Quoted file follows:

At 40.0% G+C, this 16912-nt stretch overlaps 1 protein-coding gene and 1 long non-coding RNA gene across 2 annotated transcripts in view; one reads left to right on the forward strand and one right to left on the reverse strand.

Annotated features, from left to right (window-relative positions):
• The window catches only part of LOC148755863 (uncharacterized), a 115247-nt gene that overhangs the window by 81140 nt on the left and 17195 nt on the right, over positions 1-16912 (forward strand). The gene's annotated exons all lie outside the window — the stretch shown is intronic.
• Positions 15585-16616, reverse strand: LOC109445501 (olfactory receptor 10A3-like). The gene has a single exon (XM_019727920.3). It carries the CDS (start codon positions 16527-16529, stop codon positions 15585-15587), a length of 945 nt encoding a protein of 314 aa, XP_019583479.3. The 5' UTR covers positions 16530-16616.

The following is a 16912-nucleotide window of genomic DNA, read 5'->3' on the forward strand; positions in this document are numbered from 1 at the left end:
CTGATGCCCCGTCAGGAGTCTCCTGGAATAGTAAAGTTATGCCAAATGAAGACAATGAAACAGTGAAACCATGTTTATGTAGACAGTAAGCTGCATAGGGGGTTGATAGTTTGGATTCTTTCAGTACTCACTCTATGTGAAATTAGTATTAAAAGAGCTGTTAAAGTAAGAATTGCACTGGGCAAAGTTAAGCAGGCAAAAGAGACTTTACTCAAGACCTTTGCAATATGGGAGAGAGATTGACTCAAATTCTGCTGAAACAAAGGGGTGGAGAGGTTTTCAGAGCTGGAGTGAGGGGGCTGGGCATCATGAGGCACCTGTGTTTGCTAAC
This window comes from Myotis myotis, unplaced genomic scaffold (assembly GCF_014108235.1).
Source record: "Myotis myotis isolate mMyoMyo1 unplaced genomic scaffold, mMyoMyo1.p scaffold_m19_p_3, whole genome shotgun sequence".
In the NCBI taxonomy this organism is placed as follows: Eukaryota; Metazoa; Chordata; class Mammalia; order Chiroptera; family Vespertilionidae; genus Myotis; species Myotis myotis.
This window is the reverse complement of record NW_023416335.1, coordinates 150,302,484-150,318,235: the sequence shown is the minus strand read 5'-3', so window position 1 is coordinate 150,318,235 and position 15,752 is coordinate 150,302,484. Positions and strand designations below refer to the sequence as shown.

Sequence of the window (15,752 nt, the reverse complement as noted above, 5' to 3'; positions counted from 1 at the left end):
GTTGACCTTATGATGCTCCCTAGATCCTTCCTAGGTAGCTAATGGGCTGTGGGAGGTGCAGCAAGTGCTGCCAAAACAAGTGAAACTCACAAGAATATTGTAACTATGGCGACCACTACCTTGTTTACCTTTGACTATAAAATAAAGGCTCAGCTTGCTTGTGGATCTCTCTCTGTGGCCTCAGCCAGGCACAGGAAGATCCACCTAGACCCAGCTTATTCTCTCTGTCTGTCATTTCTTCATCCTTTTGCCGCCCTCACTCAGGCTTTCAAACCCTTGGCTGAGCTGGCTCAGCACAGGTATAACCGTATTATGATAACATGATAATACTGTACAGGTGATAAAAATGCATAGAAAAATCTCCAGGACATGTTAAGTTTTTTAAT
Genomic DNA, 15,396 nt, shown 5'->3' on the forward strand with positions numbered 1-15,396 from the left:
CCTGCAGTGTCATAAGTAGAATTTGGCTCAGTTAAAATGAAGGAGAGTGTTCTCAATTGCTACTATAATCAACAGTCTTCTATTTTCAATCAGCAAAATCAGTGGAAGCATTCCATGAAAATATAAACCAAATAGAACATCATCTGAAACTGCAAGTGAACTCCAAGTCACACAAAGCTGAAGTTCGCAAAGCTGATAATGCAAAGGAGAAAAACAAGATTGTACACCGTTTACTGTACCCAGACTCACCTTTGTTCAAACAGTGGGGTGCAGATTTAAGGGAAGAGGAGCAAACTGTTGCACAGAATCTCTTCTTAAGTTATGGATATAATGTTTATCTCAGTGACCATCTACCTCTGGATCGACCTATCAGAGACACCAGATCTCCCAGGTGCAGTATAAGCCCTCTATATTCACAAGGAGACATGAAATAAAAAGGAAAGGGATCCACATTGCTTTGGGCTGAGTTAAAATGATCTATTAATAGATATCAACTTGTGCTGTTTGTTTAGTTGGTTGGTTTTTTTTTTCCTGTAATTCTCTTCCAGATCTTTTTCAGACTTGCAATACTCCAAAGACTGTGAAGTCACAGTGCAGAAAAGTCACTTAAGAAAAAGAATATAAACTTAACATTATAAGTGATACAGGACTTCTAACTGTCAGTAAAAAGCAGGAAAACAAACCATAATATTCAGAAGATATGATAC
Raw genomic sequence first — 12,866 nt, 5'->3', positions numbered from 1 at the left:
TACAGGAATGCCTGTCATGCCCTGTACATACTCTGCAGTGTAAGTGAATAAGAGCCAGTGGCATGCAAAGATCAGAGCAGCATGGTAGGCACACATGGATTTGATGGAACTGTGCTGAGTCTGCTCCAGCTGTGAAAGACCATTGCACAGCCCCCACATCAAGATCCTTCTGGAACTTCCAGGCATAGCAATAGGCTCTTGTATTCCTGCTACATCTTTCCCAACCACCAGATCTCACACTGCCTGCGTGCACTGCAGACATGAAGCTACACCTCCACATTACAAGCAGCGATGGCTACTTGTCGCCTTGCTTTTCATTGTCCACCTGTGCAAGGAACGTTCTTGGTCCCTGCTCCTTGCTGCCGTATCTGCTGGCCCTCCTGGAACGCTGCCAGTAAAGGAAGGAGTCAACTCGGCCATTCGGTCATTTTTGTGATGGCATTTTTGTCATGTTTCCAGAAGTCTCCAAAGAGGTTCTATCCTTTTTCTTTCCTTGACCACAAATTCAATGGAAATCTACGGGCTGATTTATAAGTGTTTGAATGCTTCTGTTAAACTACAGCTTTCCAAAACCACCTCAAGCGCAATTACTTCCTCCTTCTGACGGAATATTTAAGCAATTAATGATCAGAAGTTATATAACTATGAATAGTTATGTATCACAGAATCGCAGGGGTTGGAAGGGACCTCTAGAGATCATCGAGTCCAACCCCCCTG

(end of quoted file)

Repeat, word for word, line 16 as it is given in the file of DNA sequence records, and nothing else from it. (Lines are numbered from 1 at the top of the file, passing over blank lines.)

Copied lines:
TACAGGAATGCCTGTCATGCCCTGTACATACTCTGCAGTGTAAGTGAATAAGAGCCAGTGGCATGCAAAGATCAGAGCAGCATGGTAGGCACACATGGATTTGATGGAACTGTGCTGAGTCTGCTCCAGCTGTGAAAGACCATTGCACAGCCCCCACATCAAGATCCTTCTGGAACTTCCAGGCATAGCAATAGGCTCTTGTATTCCTGCTACATCTTTCCCAACCACCAGATCTCACACTGCCTGCGTGCACTGCAGACATGAAGCTACACCTCCACATTACAAGCAGCGATGGCTACTTGTCGCCTTGCTTTTCATTGTCCACCTGTGCAAGGAACGTTCTTGGTCCCTGCTCCTTGCTGCCGTATCTGCTGGCCCTCCTGGAACGCTGCCAGTAAAGGAAGGAGTCAACTCGGCCATTCGGTCATTTTTGTGATGGCATTTTTGTCATGTTTCCAGAAGTCTCCAAAGAGGTTCTATCCTTTTTCTTTCCTTGACCACAAATTCAATGGAAATCTACGGGCTGATTTATAAGTGTTTGAATGCTTCTGTTAAACTACAGCTTTCCAAAACCACCTCAAGCGCAATTACTTCCTCCTTCTGACGGAATATTTAAGCAATTAATGATCAGAAGTTATATAACTATGAATAGTTATGTATCACAGAATCGCAGGGGTTGGAAGGGACCTCTAGAGATCATCGAGTCCAACCCCCCTG